The latest crackdown is fully in line with the government's expressed policy since it took office in 2001, the first conservative government in Denmark in some 30 years. Prime Minister Rasmussen has promised to stop the open sales of hashish and to "normalize" the area by redeveloping it. "Any step toward legalizing Christiania is a good step," Rasmussen said in a televised interview last month.
"This is the first time the right wing has found its way to power since the 1960s," said Gert Nope of Fri Hampe (Free Hemp), a pro-cannabis Danish organization, "and they think they can make big money on redevelopment. There is also definitely a cultural element involved," he told DRCNet. "I also suspect, though I can't prove it yet, that the US government and Swedish prohibitionists are exerting some influence here now."
"All the millionaires want fine fancy apartments here, they want to park their fancy cars in front, they want to make Christiania a fashionable neighborhood," said Klaus Truxen of the Danish Hemp Party. "They don't talk about that; they talk about the drugs, but we know it will go step by step. First it's no pushers, then it's no illegal houses, then it's no Christiania. We don't trust the government," he told DRCNet.
"The Hemp Party supports Pusher Street because it is a protest against a stupid cannabis law," said Truxen. "We have members in Christiania. I use Pusher Street myself. It's a nice place to buy hash, and it is also free of hard drugs since they threw out the junkies all those years ago. The government is fucking conservative; it is run by a party of farmers," he fumed. "Christiania has always been a free town. I spent my youth here, it is a symbol of freedom, and there is much more to it than hash culture. There is theatre, culture, craftsmanship, there is free-thinking."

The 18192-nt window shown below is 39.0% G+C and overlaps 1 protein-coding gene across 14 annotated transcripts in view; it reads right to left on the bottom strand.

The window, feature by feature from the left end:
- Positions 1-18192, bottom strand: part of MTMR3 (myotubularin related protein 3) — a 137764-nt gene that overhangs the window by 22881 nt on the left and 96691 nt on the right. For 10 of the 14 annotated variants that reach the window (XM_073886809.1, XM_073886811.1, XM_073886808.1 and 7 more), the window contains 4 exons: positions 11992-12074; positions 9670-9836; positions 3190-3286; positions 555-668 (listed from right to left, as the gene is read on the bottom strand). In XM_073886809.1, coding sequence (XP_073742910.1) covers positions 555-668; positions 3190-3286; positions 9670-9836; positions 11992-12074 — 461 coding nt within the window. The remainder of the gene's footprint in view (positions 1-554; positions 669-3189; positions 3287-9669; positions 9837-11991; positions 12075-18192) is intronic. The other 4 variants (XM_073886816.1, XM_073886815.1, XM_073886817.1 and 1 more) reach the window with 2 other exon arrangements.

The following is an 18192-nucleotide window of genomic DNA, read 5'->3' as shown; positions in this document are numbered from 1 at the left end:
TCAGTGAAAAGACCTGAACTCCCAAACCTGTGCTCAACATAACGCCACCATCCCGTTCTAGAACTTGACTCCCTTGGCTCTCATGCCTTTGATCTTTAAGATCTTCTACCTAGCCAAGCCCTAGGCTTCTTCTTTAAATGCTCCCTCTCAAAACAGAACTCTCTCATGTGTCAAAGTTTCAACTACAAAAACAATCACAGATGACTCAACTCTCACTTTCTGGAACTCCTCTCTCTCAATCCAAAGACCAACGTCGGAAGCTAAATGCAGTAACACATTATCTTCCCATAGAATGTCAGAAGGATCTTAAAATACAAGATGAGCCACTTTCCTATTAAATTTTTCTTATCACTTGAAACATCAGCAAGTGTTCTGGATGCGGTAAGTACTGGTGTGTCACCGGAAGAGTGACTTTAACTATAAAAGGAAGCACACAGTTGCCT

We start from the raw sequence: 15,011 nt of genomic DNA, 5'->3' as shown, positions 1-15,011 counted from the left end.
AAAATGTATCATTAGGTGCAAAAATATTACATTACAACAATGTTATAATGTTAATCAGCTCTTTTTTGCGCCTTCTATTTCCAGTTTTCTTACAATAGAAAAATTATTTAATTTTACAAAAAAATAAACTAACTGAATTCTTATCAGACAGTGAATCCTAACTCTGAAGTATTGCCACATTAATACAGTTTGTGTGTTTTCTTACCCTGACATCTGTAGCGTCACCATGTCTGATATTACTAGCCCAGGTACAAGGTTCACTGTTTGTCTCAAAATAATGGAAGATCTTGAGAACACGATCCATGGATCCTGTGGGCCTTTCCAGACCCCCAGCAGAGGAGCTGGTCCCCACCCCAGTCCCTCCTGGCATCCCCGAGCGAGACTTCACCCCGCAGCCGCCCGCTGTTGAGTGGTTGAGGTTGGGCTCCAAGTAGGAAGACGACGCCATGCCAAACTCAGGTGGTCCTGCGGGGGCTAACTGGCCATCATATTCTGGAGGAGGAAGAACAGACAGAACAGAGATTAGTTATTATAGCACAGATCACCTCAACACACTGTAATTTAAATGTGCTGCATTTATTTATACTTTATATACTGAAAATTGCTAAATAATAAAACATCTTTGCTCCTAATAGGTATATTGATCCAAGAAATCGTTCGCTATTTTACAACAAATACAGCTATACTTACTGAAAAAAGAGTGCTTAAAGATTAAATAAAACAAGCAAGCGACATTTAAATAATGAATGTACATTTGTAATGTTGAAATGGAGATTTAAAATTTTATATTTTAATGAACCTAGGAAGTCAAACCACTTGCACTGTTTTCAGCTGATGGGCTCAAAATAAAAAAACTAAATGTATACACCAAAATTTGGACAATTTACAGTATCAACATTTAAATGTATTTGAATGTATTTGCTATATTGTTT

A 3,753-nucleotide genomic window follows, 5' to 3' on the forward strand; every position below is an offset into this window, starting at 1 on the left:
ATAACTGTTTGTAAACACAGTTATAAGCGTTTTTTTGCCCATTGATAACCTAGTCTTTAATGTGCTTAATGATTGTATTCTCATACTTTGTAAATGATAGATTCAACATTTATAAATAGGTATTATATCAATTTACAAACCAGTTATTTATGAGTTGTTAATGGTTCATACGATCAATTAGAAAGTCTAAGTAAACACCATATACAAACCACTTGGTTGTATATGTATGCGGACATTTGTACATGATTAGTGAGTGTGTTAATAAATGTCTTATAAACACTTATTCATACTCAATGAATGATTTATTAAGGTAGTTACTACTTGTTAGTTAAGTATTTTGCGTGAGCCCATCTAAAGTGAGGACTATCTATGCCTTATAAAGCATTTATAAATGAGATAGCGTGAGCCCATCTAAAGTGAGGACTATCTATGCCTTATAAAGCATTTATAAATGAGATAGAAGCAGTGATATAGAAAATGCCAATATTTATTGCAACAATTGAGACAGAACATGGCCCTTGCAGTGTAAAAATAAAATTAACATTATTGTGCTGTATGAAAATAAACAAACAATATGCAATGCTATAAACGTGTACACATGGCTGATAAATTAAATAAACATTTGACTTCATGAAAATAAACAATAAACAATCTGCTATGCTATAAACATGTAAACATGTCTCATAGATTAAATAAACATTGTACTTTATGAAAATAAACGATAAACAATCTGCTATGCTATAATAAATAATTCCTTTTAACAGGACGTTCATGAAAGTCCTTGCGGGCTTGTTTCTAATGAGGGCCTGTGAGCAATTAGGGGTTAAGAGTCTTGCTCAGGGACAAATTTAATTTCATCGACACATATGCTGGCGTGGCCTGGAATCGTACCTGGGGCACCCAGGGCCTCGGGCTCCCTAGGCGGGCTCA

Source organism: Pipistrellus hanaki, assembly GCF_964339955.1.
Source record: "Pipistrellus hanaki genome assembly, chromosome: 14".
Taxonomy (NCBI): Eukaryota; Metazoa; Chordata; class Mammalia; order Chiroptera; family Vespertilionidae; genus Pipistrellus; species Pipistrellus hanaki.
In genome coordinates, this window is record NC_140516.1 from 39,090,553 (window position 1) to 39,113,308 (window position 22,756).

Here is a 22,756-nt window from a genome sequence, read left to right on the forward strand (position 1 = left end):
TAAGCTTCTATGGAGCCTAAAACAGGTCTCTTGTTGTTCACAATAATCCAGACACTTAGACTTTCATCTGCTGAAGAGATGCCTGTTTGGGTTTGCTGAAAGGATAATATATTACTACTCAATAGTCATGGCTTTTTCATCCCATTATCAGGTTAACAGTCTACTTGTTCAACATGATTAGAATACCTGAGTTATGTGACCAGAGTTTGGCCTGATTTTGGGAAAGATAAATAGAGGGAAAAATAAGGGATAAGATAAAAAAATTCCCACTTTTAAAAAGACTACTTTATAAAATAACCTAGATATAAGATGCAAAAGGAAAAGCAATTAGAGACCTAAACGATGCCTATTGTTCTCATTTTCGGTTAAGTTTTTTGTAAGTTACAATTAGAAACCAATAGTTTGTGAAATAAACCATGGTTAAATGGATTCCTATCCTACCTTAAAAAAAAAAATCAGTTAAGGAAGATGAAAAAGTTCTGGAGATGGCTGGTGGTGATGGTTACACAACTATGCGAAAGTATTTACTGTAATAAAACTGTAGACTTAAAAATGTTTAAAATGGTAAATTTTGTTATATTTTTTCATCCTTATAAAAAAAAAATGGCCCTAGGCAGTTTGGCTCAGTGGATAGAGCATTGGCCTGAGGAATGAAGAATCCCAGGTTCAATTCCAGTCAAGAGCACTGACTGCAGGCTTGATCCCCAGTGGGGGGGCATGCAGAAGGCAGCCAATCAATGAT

Christianians are plotting a survival strategy, said "mother of Christiania" Britte Lillesøe. "I've only been sleeping about three hours a night," Lillesøe told DRCNet. "We are having meetings, we will fight further, we are meeting with politicians, we will meet with the Lord Mayor of Copenhagen Friday," she said. None of the people who spoke with DRCNet expect an imminent confrontation. "The government doesn't want a confrontation," said Lillesøe. "They are a law and order government; they don't want to create disorder. We are in dialogue even with the rightists. The pushers were happy to tear down their stands, because it removed this excuse."
"What I expect is the government will let the police harass the pushers every now and then, usually once or twice a month until a government deadline passes in four months," augured Nope, "then they will occupy Pusher Street with hundreds of police until the pushers surrender -- they hope -- and while they're there they can start evicting some of the inhabitants as well. There could be some Pan-European planning for this going on right now, but it will probably be some months until the shit really hits the fan."
"It may get worse," conceded Lillesøe, "but we will stay. This is so strange. We banned hard drugs here in 1979 because prohibition made the crime come in. Our solution was to throw out the dealers, but we said cannabis was okay. It's a soft drug, so you can push it if you keep the hard drugs out. And we said you can sell it only on Pusher Street. It got bigger and bigger because nothing happened elsewhere. Now the right-wing government has closed hash clubs in Copenhagen, and the customers come here. I'm just an old hippie and we're just a little tiny place that tried to set the best example for ending prohibition," she said.
"The people love that we are here," Lillesøe continued. "Black sheep of all classes unite!" she laughed. "In this old barracks ground, this former ground for war, we create a more caring, more spiritual way of thinking. We keep the good of the hippie days. We are not hard-core left-wingers, we are not reds, we are hippies. There are many old hippie pushers here," she said. "They must be crazy to try to get rid of the pushers. I don't like my friends to be criminalized."